It’s bad enough that the federal government leases out public lands to private companies to be torn up and mined for coal. Even worse is that the feds are ripping off taxpayers in the process, leasing the coal tracts at way-below-market prices, through a totally inept program, according to a new federal study.

The U.S. Bureau of Land Management has leased 107 coal-laden tracts of land to mining companies since 1990, recently generating about $1 billion a year for federal coffers. Coal mining on federal land accounts for two-fifths of the 1 billion tons of coal mined every year in the U.S. Less coal is being burned in the U.S. these days, but it still produces about 40 percent of the nation’s electricity. Meanwhile, coal exports are growing.

Auctions for the coal-tract leases attract few bidders, and a new report from the U.S. Government Accountability Office is the latest reminder that the feds are selling the public short by accepting lowball offers.

Of the 107 coal-tract leases, 96 were sold to the only bidder — often to a company that was already mining for coal nearby:

coal-bidders
GAO

The government is under no obligation to accept the lowball bids, but it appears to be doing so anyway because of systemic failures within BLM to properly estimate fair market value. The GAO found that some bureau offices failed to follow procedures, seek independent advice, or consider future market conditions when estimating market value. And when the bureau sold America’s assets at fire-sale prices, it “did not consistently document the rationale for accepting bids that were initially below the fair market value,” according to the report.

“Taxpayers are likely losing out so that coal companies can reap a windfall,” said Sen. Ed Markey (D-Mass.), who asked the GAO to conduct the study. Markey’s office estimates that hundreds of millions of taxpayer dollars may have been lost to coal companies through these bargain leases.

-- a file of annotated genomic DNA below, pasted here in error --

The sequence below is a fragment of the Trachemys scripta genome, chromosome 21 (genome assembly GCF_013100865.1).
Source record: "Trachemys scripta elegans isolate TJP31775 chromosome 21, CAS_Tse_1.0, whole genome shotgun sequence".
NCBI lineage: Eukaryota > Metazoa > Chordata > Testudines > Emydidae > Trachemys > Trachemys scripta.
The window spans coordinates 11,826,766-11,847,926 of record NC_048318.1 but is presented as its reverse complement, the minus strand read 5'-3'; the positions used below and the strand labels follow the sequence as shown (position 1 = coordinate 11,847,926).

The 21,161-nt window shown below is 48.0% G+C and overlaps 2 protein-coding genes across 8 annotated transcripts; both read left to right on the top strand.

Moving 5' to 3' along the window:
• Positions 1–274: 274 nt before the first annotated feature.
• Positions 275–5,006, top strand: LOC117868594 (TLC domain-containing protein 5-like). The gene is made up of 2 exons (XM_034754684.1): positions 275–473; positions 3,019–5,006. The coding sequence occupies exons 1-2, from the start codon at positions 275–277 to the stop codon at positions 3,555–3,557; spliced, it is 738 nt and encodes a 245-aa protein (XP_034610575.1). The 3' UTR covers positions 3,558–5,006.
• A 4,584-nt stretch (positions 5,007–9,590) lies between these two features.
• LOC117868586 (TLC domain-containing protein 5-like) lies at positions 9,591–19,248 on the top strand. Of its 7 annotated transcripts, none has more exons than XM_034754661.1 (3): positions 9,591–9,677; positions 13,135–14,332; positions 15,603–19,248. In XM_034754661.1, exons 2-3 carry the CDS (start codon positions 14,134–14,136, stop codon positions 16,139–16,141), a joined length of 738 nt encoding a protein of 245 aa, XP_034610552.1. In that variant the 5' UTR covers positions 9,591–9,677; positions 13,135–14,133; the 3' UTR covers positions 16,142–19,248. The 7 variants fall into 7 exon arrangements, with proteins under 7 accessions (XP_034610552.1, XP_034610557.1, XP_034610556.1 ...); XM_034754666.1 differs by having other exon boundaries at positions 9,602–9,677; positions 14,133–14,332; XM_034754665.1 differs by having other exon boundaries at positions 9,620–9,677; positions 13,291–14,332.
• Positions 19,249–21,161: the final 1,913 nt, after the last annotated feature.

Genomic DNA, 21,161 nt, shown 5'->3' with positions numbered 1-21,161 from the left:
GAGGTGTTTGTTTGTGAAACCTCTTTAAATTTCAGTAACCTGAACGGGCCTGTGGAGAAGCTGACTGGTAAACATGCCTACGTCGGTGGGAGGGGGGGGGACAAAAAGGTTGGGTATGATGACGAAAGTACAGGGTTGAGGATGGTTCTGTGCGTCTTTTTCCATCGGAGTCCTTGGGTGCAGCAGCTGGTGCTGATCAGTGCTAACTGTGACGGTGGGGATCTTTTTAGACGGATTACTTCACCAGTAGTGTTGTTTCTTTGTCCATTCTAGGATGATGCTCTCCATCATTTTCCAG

Following publication of the GAO report on Tuesday, Markey and environmentalists called on the federal government to suspend new coal leases until it can be sure it will get fair prices for them.

Of course, it would be even better for the U.S. to stop coal mining on federal land entirely — something that President Obama might consider were he to take his own rhetoric about climate change seriously.

On that note, here’s how Rolling Stone describes the administration’s muddled coal policy in a must-read article titled “How the U.S. Exports Global Warming”:

With the freefall in domestic [coal] demand, industry giants like Peabody are desperate to turn American coal into a global export — targeting booming Asian economies that are powering their growth with dirty fuel. China now consumes nearly as much coal as the rest of the world combined, and its demand is projected to grow by nearly 40 percent by the end of the decade. “China’s demand,” according to William Durbin, head of global markets for the energy consultancy Wood Mackenzie, “will almost single-handedly propel the growth of coal.”

Since Obama took office, American coal exports are up more than 50 percent. … [T]he administration opened up more than 300 million tons of coal in the Powder River Basin to bidding by the coal companies last year. The coal is on government land; it belongs to the public. Yet the leasing practices of the Bureau of Land Management (BLM) are so flawed that one independent study estimates that taxpayers have been fleeced of $30 billion over the past three decades. In the past, that stealth subsidy to Big Coal at least helped create cheap power for American homes and businesses. Today, the administration has put American taxpayers in the position of subsidizing coal destined to fuel the growth of our nation’s fiercest, and carbon-filthiest, economic rival.

In an era of climatic craziness and growing clean energy capacity, the last thing Americans should be subsidizing is coal mining.